SpaceX returned four astronauts from the International Space Station on Sunday and caused the first US crew to spray in the dark since the Apollo 8 lunar launch in 1968.
The Dragon capsule parachuted into the Gulf of Mexico off the coast of Panama City, Florida, just before 3 a.m. and ended the second astronaut flight for Elon Musk’s company.
It was a quick trip home that only lasted 6 1/2 hours.
NASA’s Mike Hopkins, Victor Glover and Shannon Walker and Japan’s Soichi Noguchi headed home in the same Dragon capsule that delivered them to the space station last November.
“Thank you for your hospitality,” Hopkins sent the radio as the capsule disconnected 420 kilometers (420 kilometers) across Mali.
Despite the early splashdown time, the Coast Guard deployed extra patrols – and spotlights – to keep any nightmare away. The capsule for the first SpaceX crew was surrounded by pleasure craft last summer and posed a safety risk.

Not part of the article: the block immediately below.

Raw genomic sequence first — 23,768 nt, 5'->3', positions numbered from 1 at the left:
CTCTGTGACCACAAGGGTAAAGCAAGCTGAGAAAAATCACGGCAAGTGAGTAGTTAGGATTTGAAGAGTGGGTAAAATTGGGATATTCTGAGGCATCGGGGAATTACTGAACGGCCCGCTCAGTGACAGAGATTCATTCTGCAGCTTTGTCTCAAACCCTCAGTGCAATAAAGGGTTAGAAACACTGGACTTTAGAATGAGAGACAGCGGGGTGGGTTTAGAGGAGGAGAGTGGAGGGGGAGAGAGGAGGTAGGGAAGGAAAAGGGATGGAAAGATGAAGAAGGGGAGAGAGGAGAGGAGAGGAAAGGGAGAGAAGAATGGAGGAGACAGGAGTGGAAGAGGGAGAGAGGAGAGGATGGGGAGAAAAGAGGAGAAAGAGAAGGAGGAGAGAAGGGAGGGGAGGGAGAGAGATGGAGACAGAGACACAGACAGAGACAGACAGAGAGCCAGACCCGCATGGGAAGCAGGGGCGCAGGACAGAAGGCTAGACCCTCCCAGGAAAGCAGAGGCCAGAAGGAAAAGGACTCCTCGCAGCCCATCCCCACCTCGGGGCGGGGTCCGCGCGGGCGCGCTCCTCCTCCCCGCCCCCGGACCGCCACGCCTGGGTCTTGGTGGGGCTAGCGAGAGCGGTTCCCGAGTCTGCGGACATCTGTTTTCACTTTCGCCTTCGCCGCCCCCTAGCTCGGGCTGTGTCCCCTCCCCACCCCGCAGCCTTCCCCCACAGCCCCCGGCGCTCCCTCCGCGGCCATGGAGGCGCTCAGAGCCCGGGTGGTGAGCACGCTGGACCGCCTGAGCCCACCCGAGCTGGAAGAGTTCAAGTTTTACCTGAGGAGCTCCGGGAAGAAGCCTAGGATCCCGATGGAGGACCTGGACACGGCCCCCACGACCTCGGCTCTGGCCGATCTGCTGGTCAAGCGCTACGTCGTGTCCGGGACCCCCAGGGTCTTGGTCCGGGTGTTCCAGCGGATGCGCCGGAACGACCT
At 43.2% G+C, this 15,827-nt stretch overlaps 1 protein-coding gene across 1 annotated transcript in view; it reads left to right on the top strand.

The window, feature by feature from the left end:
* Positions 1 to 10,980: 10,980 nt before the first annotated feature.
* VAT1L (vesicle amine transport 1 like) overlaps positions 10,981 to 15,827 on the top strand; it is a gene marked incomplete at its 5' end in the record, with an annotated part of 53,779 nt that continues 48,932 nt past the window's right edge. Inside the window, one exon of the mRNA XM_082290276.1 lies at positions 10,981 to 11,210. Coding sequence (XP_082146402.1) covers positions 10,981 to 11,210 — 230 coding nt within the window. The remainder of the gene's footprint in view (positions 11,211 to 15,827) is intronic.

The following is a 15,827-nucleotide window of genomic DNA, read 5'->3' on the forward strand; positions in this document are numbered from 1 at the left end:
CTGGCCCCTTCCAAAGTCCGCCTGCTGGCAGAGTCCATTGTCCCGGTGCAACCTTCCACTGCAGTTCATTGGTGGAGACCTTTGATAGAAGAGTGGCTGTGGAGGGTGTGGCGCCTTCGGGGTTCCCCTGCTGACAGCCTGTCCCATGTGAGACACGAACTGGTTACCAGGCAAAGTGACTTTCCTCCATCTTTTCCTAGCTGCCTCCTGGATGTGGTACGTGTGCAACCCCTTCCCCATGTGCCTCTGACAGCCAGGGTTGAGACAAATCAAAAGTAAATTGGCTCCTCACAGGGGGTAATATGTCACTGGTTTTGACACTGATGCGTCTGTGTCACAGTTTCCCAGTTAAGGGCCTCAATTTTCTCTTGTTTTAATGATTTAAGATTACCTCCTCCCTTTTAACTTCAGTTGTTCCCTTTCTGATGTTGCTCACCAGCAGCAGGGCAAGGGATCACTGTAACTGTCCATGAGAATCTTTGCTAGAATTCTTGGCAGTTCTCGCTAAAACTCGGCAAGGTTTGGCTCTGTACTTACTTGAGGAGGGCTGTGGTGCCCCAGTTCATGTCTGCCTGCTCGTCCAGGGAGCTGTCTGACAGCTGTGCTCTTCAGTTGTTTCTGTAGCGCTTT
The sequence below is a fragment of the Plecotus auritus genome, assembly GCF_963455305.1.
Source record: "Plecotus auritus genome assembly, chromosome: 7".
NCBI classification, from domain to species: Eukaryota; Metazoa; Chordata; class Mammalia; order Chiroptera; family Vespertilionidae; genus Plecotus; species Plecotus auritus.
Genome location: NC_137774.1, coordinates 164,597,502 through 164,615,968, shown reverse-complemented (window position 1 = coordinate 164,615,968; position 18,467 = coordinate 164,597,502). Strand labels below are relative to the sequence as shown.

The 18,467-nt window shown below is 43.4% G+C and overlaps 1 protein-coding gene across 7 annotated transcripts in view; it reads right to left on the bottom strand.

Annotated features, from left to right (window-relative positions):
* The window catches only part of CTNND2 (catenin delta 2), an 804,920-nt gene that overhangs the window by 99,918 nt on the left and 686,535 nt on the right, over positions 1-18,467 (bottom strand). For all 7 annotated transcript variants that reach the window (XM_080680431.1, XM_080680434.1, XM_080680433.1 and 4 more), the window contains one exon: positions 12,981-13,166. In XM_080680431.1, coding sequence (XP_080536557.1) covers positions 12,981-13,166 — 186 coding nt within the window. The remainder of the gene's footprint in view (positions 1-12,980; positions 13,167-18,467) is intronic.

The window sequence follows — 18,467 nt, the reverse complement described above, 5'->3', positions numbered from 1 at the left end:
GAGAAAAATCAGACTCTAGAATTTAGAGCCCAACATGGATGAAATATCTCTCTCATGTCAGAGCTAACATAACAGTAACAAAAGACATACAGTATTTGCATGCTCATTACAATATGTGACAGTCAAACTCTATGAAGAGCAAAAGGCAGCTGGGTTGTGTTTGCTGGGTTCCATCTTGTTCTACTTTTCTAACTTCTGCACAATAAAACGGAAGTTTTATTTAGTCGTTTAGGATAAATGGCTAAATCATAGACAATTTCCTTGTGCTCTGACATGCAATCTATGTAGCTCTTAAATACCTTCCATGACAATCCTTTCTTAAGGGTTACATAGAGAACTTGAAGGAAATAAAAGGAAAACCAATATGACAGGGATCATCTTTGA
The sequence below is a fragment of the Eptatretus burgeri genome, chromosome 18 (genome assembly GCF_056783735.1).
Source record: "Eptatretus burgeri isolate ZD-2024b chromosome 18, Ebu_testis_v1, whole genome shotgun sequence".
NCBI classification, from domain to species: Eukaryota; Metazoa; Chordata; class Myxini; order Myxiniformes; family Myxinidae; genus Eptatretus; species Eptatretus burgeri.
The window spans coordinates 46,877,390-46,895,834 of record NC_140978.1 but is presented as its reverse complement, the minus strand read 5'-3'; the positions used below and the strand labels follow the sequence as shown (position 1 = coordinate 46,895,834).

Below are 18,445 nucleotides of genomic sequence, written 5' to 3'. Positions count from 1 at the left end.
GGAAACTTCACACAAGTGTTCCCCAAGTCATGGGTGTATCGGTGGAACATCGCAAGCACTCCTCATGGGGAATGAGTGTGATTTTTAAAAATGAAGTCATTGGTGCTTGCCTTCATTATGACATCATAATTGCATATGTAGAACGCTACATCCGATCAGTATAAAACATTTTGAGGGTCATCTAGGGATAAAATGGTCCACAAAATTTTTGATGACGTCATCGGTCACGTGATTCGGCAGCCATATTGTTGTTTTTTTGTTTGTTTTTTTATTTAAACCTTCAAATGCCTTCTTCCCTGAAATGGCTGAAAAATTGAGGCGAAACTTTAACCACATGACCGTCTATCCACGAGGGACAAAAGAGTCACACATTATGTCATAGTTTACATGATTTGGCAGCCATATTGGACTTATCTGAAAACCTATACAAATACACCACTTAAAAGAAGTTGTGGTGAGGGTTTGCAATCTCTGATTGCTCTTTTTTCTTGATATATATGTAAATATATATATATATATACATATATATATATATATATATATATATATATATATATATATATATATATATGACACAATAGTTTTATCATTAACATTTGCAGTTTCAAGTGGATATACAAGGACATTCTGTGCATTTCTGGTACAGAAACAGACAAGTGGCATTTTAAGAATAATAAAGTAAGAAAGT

SPACEX LAUNCHES NASA CREW TO MISSION TO ISS ON RECYCLED ROCKET AFTER DELAY
Hopkins, the spacecraft chief, rocketed into orbit with his crew on November 15 from NASA’s Kennedy Space Center. Their successors arrived a week ago aboard their own Dragon capsule – the same one that launched SpaceX’s first crew last spring.
The four should have been back earlier, but high sea winds kept them at the space station for a few extra days. SpaceX and NASA decided that the best weather would be before dawn.
The delays allowed Glover to celebrate his 45th birthday in space on Friday.
“Gratitude, wonder, connection. I’m full of and motivated by these feelings on my birthday when my first mission to space ends,” Glover tweeted.
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Saturday night’s depletion left seven astronauts at the space station: three Americans, two Russians, a Japanese and a French.